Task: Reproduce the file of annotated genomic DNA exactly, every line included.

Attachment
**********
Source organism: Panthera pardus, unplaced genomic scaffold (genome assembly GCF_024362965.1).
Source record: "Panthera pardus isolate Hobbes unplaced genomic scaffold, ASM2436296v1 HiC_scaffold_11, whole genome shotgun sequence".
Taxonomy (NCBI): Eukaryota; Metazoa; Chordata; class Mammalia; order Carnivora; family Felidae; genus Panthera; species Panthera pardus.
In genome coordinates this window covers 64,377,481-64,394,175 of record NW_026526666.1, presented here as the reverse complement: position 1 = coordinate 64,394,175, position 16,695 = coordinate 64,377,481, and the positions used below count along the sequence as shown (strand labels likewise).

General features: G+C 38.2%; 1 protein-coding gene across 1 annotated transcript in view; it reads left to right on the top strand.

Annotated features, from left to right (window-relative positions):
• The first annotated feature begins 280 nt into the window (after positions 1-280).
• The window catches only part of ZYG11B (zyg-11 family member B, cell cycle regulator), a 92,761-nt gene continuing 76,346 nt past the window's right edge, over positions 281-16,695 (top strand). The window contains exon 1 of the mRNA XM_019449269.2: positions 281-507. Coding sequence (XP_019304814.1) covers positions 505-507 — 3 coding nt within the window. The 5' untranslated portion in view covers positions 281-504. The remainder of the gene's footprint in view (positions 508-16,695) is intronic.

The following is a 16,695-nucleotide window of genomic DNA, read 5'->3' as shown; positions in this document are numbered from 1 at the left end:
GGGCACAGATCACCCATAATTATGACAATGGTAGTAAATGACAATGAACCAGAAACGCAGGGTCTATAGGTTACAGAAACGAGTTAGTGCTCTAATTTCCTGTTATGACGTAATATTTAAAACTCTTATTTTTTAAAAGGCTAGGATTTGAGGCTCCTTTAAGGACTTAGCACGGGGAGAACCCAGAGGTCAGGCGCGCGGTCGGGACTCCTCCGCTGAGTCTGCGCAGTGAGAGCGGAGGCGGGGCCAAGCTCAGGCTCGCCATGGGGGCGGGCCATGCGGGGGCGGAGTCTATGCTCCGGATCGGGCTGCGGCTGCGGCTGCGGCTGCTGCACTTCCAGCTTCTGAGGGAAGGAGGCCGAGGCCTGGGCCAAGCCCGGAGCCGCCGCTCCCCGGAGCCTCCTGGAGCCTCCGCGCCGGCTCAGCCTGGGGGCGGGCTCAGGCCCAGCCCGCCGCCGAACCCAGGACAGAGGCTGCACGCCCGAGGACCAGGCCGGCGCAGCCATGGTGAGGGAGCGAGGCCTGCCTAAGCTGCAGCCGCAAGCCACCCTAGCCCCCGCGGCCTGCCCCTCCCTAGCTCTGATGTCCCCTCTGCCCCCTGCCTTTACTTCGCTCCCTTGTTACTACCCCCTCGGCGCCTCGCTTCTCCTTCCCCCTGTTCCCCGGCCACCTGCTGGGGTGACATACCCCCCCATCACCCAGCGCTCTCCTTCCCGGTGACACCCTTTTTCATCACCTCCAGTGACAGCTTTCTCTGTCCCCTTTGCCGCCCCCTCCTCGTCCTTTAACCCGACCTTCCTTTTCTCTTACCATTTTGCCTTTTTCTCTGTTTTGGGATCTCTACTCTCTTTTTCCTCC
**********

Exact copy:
Source organism: Panthera pardus, unplaced genomic scaffold (genome assembly GCF_024362965.1).
Source record: "Panthera pardus isolate Hobbes unplaced genomic scaffold, ASM2436296v1 HiC_scaffold_11, whole genome shotgun sequence".
Taxonomy (NCBI): Eukaryota; Metazoa; Chordata; class Mammalia; order Carnivora; family Felidae; genus Panthera; species Panthera pardus.
In genome coordinates this window covers 64,377,481-64,394,175 of record NW_026526666.1, presented here as the reverse complement: position 1 = coordinate 64,394,175, position 16,695 = coordinate 64,377,481, and the positions used below count along the sequence as shown (strand labels likewise).

General features: G+C 38.2%; 1 protein-coding gene across 1 annotated transcript in view; it reads left to right on the top strand.

Annotated features, from left to right (window-relative positions):
• The first annotated feature begins 280 nt into the window (after positions 1-280).
• The window catches only part of ZYG11B (zyg-11 family member B, cell cycle regulator), a 92,761-nt gene continuing 76,346 nt past the window's right edge, over positions 281-16,695 (top strand). The window contains exon 1 of the mRNA XM_019449269.2: positions 281-507. Coding sequence (XP_019304814.1) covers positions 505-507 — 3 coding nt within the window. The 5' untranslated portion in view covers positions 281-504. The remainder of the gene's footprint in view (positions 508-16,695) is intronic.

The following is a 16,695-nucleotide window of genomic DNA, read 5'->3' as shown; positions in this document are numbered from 1 at the left end:
GGGCACAGATCACCCATAATTATGACAATGGTAGTAAATGACAATGAACCAGAAACGCAGGGTCTATAGGTTACAGAAACGAGTTAGTGCTCTAATTTCCTGTTATGACGTAATATTTAAAACTCTTATTTTTTAAAAGGCTAGGATTTGAGGCTCCTTTAAGGACTTAGCACGGGGAGAACCCAGAGGTCAGGCGCGCGGTCGGGACTCCTCCGCTGAGTCTGCGCAGTGAGAGCGGAGGCGGGGCCAAGCTCAGGCTCGCCATGGGGGCGGGCCATGCGGGGGCGGAGTCTATGCTCCGGATCGGGCTGCGGCTGCGGCTGCGGCTGCTGCACTTCCAGCTTCTGAGGGAAGGAGGCCGAGGCCTGGGCCAAGCCCGGAGCCGCCGCTCCCCGGAGCCTCCTGGAGCCTCCGCGCCGGCTCAGCCTGGGGGCGGGCTCAGGCCCAGCCCGCCGCCGAACCCAGGACAGAGGCTGCACGCCCGAGGACCAGGCCGGCGCAGCCATGGTGAGGGAGCGAGGCCTGCCTAAGCTGCAGCCGCAAGCCACCCTAGCCCCCGCGGCCTGCCCCTCCCTAGCTCTGATGTCCCCTCTGCCCCCTGCCTTTACTTCGCTCCCTTGTTACTACCCCCTCGGCGCCTCGCTTCTCCTTCCCCCTGTTCCCCGGCCACCTGCTGGGGTGACATACCCCCCCATCACCCAGCGCTCTCCTTCCCGGTGACACCCTTTTTCATCACCTCCAGTGACAGCTTTCTCTGTCCCCTTTGCCGCCCCCTCCTCGTCCTTTAACCCGACCTTCCTTTTCTCTTACCATTTTGCCTTTTTCTCTGTTTTGGGATCTCTACTCTCTTTTTCCTCC